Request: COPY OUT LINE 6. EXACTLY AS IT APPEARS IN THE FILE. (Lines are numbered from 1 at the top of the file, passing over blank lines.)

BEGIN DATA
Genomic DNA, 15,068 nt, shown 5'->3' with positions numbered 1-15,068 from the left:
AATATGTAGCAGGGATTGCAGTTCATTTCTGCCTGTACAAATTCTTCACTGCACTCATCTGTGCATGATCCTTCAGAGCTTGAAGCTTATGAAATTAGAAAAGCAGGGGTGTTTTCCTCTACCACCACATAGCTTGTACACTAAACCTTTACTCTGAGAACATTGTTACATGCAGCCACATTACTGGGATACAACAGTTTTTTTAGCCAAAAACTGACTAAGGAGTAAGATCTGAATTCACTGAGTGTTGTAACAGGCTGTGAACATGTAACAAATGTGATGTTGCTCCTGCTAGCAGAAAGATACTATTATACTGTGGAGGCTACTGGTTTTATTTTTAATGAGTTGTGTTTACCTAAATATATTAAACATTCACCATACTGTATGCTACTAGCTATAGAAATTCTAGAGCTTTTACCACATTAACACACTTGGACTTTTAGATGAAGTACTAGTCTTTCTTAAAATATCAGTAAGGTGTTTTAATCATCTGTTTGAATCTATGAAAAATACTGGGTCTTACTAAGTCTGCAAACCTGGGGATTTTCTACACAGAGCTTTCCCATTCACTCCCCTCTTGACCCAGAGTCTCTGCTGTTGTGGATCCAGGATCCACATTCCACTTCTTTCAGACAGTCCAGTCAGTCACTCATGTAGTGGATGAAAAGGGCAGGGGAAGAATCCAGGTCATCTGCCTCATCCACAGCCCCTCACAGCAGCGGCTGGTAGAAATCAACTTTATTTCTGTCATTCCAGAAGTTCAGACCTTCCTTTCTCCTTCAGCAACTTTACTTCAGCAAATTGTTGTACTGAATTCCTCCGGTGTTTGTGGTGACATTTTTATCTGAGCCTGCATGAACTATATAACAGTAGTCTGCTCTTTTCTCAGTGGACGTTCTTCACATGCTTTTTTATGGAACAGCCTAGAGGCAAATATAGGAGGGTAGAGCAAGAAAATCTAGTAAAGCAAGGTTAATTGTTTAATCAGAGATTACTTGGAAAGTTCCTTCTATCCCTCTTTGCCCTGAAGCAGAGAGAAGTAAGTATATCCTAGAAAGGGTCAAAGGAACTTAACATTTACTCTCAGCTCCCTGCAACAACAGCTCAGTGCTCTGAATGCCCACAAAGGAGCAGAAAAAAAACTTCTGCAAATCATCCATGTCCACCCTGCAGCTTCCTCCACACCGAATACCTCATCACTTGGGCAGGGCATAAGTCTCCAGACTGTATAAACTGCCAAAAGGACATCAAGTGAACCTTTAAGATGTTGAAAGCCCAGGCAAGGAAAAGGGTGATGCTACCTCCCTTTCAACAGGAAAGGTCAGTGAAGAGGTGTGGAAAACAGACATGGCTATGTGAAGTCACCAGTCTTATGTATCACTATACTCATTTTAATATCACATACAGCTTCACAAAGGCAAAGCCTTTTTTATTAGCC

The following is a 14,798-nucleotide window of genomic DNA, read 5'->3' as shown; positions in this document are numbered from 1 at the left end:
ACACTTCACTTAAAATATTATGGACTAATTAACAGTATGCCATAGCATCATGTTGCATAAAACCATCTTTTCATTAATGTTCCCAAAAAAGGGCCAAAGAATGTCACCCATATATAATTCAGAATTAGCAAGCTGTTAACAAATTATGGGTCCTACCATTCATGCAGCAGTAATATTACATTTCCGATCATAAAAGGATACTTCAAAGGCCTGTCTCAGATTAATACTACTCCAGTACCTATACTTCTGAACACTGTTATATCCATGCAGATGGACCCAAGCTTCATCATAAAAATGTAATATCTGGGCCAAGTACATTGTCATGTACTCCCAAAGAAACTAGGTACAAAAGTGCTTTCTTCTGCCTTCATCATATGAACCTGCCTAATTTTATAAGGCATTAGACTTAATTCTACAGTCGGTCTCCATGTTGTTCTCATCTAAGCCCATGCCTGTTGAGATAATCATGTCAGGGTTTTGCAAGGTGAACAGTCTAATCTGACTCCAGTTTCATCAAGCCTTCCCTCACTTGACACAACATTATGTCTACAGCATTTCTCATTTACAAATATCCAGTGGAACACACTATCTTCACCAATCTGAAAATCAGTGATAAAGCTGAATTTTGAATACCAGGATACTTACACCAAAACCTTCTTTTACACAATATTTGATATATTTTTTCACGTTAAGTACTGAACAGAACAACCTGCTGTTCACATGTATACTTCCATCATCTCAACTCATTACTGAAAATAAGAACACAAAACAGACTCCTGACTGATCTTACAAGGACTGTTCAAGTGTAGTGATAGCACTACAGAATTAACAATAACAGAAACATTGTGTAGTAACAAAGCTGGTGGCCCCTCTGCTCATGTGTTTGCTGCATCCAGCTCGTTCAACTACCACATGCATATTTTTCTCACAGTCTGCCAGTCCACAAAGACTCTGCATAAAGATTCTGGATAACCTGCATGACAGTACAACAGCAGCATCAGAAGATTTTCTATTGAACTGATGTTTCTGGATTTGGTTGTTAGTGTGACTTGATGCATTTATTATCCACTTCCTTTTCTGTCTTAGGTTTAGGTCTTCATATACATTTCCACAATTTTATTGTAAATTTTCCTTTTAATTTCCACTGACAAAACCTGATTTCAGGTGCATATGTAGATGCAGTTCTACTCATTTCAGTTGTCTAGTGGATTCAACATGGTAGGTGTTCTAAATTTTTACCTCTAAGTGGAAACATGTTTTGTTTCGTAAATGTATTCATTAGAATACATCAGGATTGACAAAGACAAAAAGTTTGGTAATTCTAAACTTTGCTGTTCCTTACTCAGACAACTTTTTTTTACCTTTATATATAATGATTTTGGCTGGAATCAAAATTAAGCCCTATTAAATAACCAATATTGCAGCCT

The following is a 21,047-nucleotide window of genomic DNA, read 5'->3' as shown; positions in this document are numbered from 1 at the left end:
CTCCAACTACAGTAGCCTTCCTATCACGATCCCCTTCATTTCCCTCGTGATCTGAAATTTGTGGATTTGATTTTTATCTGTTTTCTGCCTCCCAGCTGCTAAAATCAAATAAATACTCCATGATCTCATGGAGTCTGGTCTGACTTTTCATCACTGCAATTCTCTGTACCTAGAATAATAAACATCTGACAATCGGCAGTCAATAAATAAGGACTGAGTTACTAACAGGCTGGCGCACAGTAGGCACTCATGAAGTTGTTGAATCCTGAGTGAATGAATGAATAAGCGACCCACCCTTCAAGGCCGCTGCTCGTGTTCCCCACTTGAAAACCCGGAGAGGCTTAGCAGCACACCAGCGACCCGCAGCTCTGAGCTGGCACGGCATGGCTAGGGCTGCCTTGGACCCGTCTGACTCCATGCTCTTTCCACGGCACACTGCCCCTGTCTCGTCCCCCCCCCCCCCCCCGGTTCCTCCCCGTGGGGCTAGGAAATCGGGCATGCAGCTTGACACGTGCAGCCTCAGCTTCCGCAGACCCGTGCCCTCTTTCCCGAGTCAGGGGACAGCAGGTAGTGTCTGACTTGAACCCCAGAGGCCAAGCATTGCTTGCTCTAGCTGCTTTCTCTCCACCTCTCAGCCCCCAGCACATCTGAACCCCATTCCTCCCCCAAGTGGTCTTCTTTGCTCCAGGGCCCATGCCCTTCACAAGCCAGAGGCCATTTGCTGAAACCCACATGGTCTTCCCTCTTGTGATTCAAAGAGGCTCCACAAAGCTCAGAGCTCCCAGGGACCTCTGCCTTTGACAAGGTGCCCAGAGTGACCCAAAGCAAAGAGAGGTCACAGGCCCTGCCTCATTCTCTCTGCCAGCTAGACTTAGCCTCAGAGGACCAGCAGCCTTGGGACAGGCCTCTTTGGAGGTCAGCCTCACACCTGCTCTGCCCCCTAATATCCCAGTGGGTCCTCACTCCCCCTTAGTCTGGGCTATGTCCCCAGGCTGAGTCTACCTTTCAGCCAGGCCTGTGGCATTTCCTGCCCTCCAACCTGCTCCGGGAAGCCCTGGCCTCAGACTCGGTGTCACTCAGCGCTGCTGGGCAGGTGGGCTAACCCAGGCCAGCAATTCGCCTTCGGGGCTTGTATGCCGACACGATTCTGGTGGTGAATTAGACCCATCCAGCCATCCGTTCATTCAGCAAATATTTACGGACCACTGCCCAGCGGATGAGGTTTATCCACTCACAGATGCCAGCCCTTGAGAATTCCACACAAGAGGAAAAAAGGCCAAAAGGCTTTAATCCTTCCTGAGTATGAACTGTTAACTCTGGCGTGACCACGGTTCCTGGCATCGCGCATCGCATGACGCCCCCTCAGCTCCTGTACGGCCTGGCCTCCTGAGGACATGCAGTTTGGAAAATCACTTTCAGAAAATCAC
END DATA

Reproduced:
CTCCAACTACAGTAGCCTTCCTATCACGATCCCCTTCATTTCCCTCGTGATCTGAAATTTGTGGATTTGATTTTTATCTGTTTTCTGCCTCCCAGCTGCTAAAATCAAATAAATACTCCATGATCTCATGGAGTCTGGTCTGACTTTTCATCACTGCAATTCTCTGTACCTAGAATAATAAACATCTGACAATCGGCAGTCAATAAATAAGGACTGAGTTACTAACAGGCTGGCGCACAGTAGGCACTCATGAAGTTGTTGAATCCTGAGTGAATGAATGAATAAGCGACCCACCCTTCAAGGCCGCTGCTCGTGTTCCCCACTTGAAAACCCGGAGAGGCTTAGCAGCACACCAGCGACCCGCAGCTCTGAGCTGGCACGGCATGGCTAGGGCTGCCTTGGACCCGTCTGACTCCATGCTCTTTCCACGGCACACTGCCCCTGTCTCGTCCCCCCCCCCCCCCCCGGTTCCTCCCCGTGGGGCTAGGAAATCGGGCATGCAGCTTGACACGTGCAGCCTCAGCTTCCGCAGACCCGTGCCCTCTTTCCCGAGTCAGGGGACAGCAGGTAGTGTCTGACTTGAACCCCAGAGGCCAAGCATTGCTTGCTCTAGCTGCTTTCTCTCCACCTCTCAGCCCCCAGCACATCTGAACCCCATTCCTCCCCCAAGTGGTCTTCTTTGCTCCAGGGCCCATGCCCTTCACAAGCCAGAGGCCATTTGCTGAAACCCACATGGTCTTCCCTCTTGTGATTCAAAGAGGCTCCACAAAGCTCAGAGCTCCCAGGGACCTCTGCCTTTGACAAGGTGCCCAGAGTGACCCAAAGCAAAGAGAGGTCACAGGCCCTGCCTCATTCTCTCTGCCAGCTAGACTTAGCCTCAGAGGACCAGCAGCCTTGGGACAGGCCTCTTTGGAGGTCAGCCTCACACCTGCTCTGCCCCCTAATATCCCAGTGGGTCCTCACTCCCCCTTAGTCTGGGCTATGTCCCCAGGCTGAGTCTACCTTTCAGCCAGGCCTGTGGCATTTCCTGCCCTCCAACCTGCTCCGGGAAGCCCTGGCCTCAGACTCGGTGTCACTCAGCGCTGCTGGGCAGGTGGGCTAACCCAGGCCAGCAATTCGCCTTCGGGGCTTGTATGCCGACACGATTCTGGTGGTGAATTAGACCCATCCAGCCATCCGTTCATTCAGCAAATATTTACGGACCACTGCCCAGCGGATGAGGTTTATCCACTCACAGATGCCAGCCCTTGAGAATTCCACACAAGAGGAAAAAAGGCCAAAAGGCTTTAATCCTTCCTGAGTATGAACTGTTAACTCTGGCGTGACCACGGTTCCTGGCATCGCGCATCGCATGACGCCCCCTCAGCTCCTGTACGGCCTGGCCTCCTGAGGACATGCAGTTTGGAAAATCACTTTCAGAAAATCAC